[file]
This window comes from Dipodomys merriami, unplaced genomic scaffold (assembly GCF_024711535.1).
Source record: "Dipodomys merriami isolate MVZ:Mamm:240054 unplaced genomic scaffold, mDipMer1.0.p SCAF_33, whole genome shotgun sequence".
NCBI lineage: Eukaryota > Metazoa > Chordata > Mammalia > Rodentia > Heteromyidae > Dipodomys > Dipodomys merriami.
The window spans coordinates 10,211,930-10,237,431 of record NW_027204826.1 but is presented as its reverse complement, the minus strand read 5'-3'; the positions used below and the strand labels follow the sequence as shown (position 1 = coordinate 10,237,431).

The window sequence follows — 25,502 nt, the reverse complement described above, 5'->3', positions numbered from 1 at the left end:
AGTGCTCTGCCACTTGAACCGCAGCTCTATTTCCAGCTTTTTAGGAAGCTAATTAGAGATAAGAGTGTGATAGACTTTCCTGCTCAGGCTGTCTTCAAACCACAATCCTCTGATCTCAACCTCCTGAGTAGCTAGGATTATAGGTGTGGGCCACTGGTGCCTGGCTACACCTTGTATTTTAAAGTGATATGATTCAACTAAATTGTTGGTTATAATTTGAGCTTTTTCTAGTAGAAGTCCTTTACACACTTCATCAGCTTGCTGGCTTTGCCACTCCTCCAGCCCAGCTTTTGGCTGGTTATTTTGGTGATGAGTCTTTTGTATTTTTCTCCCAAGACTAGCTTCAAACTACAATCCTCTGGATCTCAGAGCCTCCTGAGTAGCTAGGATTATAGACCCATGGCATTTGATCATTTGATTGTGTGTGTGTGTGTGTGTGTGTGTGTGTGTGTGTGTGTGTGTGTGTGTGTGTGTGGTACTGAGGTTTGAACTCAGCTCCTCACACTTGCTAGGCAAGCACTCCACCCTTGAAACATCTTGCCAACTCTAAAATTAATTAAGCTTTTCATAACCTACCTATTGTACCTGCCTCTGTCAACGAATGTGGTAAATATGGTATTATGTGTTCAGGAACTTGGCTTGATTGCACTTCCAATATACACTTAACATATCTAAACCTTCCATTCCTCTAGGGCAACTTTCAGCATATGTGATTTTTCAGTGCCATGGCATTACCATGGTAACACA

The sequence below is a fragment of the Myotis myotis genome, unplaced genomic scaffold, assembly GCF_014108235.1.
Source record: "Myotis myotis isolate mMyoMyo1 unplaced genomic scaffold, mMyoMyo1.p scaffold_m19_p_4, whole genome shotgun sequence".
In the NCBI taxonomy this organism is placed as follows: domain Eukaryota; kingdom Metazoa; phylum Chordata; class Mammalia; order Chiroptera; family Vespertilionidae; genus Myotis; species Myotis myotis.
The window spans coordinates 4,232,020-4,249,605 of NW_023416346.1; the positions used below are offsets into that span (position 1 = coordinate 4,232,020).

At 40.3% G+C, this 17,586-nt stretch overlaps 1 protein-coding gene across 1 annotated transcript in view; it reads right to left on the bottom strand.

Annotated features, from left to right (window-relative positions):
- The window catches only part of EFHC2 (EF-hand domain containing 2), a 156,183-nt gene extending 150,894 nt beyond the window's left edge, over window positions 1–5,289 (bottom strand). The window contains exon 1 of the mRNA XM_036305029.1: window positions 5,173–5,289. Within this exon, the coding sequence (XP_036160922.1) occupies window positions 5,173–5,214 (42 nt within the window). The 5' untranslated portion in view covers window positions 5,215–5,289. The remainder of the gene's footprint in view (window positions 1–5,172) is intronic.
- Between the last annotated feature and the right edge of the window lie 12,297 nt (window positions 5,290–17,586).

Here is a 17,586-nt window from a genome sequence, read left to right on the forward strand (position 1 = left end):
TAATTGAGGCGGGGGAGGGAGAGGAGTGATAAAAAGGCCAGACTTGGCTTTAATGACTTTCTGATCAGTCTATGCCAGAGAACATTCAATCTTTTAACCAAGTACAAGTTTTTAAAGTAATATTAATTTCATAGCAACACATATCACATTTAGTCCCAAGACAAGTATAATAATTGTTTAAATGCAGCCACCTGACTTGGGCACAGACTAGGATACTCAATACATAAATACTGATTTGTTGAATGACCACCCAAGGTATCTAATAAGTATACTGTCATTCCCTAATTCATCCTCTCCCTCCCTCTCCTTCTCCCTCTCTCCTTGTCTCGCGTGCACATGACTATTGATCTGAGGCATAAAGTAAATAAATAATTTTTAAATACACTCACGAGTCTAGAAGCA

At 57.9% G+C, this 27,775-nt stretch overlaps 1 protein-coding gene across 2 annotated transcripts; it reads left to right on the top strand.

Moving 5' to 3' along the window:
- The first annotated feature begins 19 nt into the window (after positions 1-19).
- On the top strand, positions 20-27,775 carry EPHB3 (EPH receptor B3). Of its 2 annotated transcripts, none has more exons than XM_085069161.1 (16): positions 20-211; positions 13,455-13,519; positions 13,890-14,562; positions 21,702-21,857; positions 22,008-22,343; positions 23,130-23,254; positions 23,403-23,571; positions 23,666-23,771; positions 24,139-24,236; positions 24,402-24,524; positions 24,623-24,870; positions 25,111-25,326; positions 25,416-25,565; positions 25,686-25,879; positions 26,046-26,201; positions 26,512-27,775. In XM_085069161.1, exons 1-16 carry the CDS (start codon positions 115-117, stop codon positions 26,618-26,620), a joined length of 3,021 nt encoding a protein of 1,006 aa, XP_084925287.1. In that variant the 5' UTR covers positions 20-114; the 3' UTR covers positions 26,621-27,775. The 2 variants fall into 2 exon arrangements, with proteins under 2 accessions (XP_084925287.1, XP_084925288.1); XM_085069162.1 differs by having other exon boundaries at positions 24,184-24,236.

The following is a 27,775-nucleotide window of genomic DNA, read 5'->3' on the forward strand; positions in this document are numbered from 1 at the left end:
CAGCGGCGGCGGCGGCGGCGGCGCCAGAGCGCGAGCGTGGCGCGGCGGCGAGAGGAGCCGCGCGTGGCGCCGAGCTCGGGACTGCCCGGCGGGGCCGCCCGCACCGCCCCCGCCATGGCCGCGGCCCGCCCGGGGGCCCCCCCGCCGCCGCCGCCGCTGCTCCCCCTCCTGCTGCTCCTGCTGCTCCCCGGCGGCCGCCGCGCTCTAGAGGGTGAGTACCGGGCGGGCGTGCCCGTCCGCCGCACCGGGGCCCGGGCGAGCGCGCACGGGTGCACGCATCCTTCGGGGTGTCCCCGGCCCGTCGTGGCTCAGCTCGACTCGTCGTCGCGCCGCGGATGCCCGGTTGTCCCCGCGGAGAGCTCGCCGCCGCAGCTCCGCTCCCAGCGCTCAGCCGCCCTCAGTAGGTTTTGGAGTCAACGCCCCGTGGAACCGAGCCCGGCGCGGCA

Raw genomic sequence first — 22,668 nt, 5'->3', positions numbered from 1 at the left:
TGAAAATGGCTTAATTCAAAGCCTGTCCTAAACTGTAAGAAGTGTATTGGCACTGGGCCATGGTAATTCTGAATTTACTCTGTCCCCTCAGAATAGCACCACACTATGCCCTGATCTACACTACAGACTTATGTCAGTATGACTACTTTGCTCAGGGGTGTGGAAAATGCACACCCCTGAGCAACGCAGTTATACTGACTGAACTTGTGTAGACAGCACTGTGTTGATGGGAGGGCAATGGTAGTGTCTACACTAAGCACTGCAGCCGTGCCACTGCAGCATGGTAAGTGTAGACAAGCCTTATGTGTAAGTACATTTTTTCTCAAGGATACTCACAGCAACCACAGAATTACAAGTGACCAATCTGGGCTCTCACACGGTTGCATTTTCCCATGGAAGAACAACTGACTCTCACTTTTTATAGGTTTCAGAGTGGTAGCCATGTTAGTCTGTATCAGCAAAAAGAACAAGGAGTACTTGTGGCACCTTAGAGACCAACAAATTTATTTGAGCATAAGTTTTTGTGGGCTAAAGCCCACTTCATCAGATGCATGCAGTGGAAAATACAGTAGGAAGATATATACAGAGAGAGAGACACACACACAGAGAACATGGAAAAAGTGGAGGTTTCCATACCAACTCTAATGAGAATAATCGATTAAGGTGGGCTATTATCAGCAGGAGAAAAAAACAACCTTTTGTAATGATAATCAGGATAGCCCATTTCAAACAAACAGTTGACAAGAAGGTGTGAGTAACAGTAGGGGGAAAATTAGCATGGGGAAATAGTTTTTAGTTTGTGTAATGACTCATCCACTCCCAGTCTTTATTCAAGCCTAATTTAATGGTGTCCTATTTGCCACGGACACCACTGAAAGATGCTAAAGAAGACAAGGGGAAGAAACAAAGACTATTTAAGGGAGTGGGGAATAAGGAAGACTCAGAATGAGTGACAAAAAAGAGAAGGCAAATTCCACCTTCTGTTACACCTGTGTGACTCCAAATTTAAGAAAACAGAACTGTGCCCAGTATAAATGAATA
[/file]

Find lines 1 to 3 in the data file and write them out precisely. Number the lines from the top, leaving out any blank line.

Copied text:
This window comes from Dipodomys merriami, unplaced genomic scaffold (assembly GCF_024711535.1).
Source record: "Dipodomys merriami isolate MVZ:Mamm:240054 unplaced genomic scaffold, mDipMer1.0.p SCAF_33, whole genome shotgun sequence".
NCBI lineage: Eukaryota > Metazoa > Chordata > Mammalia > Rodentia > Heteromyidae > Dipodomys > Dipodomys merriami.